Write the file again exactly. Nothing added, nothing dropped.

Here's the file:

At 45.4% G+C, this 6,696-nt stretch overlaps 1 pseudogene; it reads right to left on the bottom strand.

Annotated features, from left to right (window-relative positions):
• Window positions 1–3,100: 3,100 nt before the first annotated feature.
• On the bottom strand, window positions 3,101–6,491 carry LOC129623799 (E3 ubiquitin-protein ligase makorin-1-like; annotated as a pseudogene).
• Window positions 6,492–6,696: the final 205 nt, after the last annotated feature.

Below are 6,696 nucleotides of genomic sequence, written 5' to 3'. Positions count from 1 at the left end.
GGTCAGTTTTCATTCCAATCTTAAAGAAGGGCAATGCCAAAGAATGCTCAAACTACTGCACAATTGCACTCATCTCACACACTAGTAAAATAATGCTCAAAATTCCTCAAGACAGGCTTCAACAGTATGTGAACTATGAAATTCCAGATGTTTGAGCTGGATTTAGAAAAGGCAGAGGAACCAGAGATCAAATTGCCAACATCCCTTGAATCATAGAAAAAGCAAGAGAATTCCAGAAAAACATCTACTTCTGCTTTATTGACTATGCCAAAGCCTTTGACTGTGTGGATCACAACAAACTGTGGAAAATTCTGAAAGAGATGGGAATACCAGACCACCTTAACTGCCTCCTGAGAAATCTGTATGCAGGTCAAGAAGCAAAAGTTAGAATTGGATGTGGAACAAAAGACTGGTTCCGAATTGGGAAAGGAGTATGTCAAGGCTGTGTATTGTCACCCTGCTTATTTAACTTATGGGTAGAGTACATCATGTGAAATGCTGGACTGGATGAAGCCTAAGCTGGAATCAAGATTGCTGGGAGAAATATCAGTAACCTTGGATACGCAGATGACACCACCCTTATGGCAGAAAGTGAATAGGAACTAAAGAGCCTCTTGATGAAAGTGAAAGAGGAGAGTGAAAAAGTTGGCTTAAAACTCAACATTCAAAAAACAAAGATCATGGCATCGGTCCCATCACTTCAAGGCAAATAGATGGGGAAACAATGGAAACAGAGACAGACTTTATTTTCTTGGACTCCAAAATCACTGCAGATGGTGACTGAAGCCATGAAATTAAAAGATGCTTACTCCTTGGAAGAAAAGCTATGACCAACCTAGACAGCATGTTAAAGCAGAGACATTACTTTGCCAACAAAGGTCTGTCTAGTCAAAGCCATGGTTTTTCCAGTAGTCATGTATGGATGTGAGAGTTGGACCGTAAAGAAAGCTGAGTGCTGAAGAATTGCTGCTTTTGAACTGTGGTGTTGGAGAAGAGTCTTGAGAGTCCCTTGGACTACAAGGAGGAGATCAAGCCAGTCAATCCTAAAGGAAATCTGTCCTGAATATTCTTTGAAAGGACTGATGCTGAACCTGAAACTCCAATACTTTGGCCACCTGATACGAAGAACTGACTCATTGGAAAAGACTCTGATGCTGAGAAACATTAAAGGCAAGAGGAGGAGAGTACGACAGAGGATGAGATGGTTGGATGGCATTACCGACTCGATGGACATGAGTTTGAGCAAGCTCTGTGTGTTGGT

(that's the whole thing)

At 45.4% G+C, this 6,696-nt stretch overlaps 1 pseudogene; it reads right to left on the bottom strand.

Annotated features, from left to right (window-relative positions):
• Window positions 1–3,100: 3,100 nt before the first annotated feature.
• On the bottom strand, window positions 3,101–6,491 carry LOC129623799 (E3 ubiquitin-protein ligase makorin-1-like; annotated as a pseudogene).
• Window positions 6,492–6,696: the final 205 nt, after the last annotated feature.

Below are 6,696 nucleotides of genomic sequence, written 5' to 3'. Positions count from 1 at the left end.
GGTCAGTTTTCATTCCAATCTTAAAGAAGGGCAATGCCAAAGAATGCTCAAACTACTGCACAATTGCACTCATCTCACACACTAGTAAAATAATGCTCAAAATTCCTCAAGACAGGCTTCAACAGTATGTGAACTATGAAATTCCAGATGTTTGAGCTGGATTTAGAAAAGGCAGAGGAACCAGAGATCAAATTGCCAACATCCCTTGAATCATAGAAAAAGCAAGAGAATTCCAGAAAAACATCTACTTCTGCTTTATTGACTATGCCAAAGCCTTTGACTGTGTGGATCACAACAAACTGTGGAAAATTCTGAAAGAGATGGGAATACCAGACCACCTTAACTGCCTCCTGAGAAATCTGTATGCAGGTCAAGAAGCAAAAGTTAGAATTGGATGTGGAACAAAAGACTGGTTCCGAATTGGGAAAGGAGTATGTCAAGGCTGTGTATTGTCACCCTGCTTATTTAACTTATGGGTAGAGTACATCATGTGAAATGCTGGACTGGATGAAGCCTAAGCTGGAATCAAGATTGCTGGGAGAAATATCAGTAACCTTGGATACGCAGATGACACCACCCTTATGGCAGAAAGTGAATAGGAACTAAAGAGCCTCTTGATGAAAGTGAAAGAGGAGAGTGAAAAAGTTGGCTTAAAACTCAACATTCAAAAAACAAAGATCATGGCATCGGTCCCATCACTTCAAGGCAAATAGATGGGGAAACAATGGAAACAGAGACAGACTTTATTTTCTTGGACTCCAAAATCACTGCAGATGGTGACTGAAGCCATGAAATTAAAAGATGCTTACTCCTTGGAAGAAAAGCTATGACCAACCTAGACAGCATGTTAAAGCAGAGACATTACTTTGCCAACAAAGGTCTGTCTAGTCAAAGCCATGGTTTTTCCAGTAGTCATGTATGGATGTGAGAGTTGGACCGTAAAGAAAGCTGAGTGCTGAAGAATTGCTGCTTTTGAACTGTGGTGTTGGAGAAGAGTCTTGAGAGTCCCTTGGACTACAAGGAGGAGATCAAGCCAGTCAATCCTAAAGGAAATCTGTCCTGAATATTCTTTGAAAGGACTGATGCTGAACCTGAAACTCCAATACTTTGGCCACCTGATACGAAGAACTGACTCATTGGAAAAGACTCTGATGCTGAGAAACATTAAAGGCAAGAGGAGGAGAGTACGACAGAGGATGAGATGGTTGGATGGCATTACCGACTCGATGGACATGAGTTTGAGCAAGCTCTGTGTGTTGGT